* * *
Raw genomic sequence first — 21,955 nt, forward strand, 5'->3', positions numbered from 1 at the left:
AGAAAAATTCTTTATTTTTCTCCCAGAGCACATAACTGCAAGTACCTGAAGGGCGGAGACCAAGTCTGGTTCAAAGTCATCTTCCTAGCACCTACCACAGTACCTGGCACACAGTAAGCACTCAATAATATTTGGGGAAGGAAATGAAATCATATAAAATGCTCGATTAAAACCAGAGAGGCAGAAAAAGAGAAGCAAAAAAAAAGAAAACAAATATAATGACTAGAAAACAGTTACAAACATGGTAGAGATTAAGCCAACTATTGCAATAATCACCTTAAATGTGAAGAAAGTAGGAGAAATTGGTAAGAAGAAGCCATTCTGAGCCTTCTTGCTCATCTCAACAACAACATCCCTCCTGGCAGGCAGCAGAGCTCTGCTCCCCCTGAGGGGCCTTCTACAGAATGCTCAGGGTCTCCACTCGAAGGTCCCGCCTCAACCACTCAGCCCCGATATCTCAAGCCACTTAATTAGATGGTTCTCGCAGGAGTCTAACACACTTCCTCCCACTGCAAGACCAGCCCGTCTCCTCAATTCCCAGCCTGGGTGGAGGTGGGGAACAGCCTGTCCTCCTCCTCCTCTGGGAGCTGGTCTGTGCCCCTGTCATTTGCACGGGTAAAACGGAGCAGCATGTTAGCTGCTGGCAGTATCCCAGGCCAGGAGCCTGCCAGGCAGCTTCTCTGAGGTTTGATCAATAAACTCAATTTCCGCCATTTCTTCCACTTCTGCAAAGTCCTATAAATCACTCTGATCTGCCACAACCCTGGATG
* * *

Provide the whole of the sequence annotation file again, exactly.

Raw genomic sequence first — 21,955 nt, forward strand, 5'->3', positions numbered from 1 at the left:
AGAAAAATTCTTTATTTTTCTCCCAGAGCACATAACTGCAAGTACCTGAAGGGCGGAGACCAAGTCTGGTTCAAAGTCATCTTCCTAGCACCTACCACAGTACCTGGCACACAGTAAGCACTCAATAATATTTGGGGAAGGAAATGAAATCATATAAAATGCTCGATTAAAACCAGAGAGGCAGAAAAAGAGAAGCAAAAAAAAAGAAAACAAATATAATGACTAGAAAACAGTTACAAACATGGTAGAGATTAAGCCAACTATTGCAATAATCACCTTAAATGTGAAGAAAGTAGGAGAAATTGGTAAGAAGAAGCCATTCTGAGCCTTCTTGCTCATCTCAACAACAACATCCCTCCTGGCAGGCAGCAGAGCTCTGCTCCCCCTGAGGGGCCTTCTACAGAATGCTCAGGGTCTCCACTCGAAGGTCCCGCCTCAACCACTCAGCCCCGATATCTCAAGCCACTTAATTAGATGGTTCTCGCAGGAGTCTAACACACTTCCTCCCACTGCAAGACCAGCCCGTCTCCTCAATTCCCAGCCTGGGTGGAGGTGGGGAACAGCCTGTCCTCCTCCTCCTCTGGGAGCTGGTCTGTGCCCCTGTCATTTGCACGGGTAAAACGGAGCAGCATGTTAGCTGCTGGCAGTATCCCAGGCCAGGAGCCTGCCAGGCAGCTTCTCTGAGGTTTGATCAATAAACTCAATTTCCGCCATTTCTTCCACTTCTGCAAAGTCCTATAAATCACTCTGATCTGCCACAACCCTGGATG